Sunday, December 28, 2008


He came and sat next to me on the bench I had cleared of snow earlier.

We each partook of our own habits. He crack cocaine and I of Hashish and Kush crammed in my pipe bowl. We were the same age.

His features looked like the Cossack he claimed to be in his watch cap.

“My name is Roman,” he began. He had come over in a wave of immigrants from behind the iron curtain and was now stateless. He took out a handkerchief and told me that he had less than a year to live. “Asbestoses”

“I came to Canada in 1979” he went on, “I worked hard saved money, bought farm in Abottsford, learn to grow pot for big money” “I never become a Canada citizen” “I am stateless person because my country now gone!”

“Now I don't care no more everything gone” he was not unable to laugh at his fate. We had a good chuckle over what I told him that I was doing. The crack was the only thing keeping him going, he said. He showed me faded documents. A trail of government bureaucracy speaking of evil intent toward Roman, who had actually given up his lungs to de install government buildings of asbestos insulation, or install it, I forgot. He was not homeless or without and proudly mentioned that.

“They never tell me to wear mask!”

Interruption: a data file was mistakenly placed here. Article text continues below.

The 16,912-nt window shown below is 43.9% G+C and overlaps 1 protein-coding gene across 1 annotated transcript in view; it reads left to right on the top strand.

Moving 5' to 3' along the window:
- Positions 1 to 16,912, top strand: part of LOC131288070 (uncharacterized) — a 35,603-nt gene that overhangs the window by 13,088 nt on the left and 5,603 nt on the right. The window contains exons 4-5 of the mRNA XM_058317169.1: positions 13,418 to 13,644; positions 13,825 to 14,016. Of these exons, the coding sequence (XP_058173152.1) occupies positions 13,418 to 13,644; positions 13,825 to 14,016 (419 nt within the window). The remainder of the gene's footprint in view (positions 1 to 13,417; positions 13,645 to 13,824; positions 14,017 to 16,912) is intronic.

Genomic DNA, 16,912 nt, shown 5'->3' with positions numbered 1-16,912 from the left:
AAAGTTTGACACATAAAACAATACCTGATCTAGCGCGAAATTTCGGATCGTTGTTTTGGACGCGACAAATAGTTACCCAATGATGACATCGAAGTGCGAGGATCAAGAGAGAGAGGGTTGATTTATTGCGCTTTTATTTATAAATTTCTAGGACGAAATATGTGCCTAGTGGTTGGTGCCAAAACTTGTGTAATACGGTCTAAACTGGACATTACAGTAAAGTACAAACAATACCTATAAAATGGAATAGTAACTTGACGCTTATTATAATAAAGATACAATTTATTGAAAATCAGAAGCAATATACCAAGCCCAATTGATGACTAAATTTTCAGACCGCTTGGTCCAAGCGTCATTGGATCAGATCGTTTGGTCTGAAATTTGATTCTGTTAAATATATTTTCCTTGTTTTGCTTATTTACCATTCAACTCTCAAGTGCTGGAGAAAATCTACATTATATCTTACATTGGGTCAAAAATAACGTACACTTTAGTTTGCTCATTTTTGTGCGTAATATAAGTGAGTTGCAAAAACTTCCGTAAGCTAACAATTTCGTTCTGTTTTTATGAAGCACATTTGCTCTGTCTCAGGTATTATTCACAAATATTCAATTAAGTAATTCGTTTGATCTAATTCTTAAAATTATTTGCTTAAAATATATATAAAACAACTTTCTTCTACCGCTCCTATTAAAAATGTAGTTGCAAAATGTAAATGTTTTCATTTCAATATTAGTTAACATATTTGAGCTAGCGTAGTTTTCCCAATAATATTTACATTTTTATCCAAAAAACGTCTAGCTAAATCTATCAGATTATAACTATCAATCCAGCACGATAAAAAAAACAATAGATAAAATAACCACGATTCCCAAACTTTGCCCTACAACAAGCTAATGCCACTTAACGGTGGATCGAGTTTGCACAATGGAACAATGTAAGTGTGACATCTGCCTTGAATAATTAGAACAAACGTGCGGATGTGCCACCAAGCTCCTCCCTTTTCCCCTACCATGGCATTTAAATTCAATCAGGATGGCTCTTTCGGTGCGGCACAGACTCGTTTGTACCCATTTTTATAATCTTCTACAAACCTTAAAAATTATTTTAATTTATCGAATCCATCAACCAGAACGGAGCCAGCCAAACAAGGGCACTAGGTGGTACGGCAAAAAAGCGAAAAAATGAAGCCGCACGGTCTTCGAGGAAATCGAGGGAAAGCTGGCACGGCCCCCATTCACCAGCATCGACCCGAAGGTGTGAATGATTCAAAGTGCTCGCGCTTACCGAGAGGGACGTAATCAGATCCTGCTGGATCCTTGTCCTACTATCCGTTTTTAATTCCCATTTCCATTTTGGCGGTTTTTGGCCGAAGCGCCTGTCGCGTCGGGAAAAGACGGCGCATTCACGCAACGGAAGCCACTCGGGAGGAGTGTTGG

“I got $20,000.00!”

I told him that I was a lucky man. He didn't begrudge me that and wished me well, as I did of him, on parting.

We had shared some common moments in the marijuana grow industry. Roman and I, had some belly laughter, ending up in a coughing spasm when I told him of my involvement in the aftermath of Mayerthorpe. I trusted the RCMP. He was mentally alert and aware of current events, including the fact that Canada refuses to sign the UN bill to ban asbestos, and continues to export this carcinogen for the profit of a few.

We parted friends, and I looked him in the eye as we shook hands. I told him honestly, that I would never forget him and our meeting. He believed me, that I am a lucky man, that I would carry his memory for a long time.

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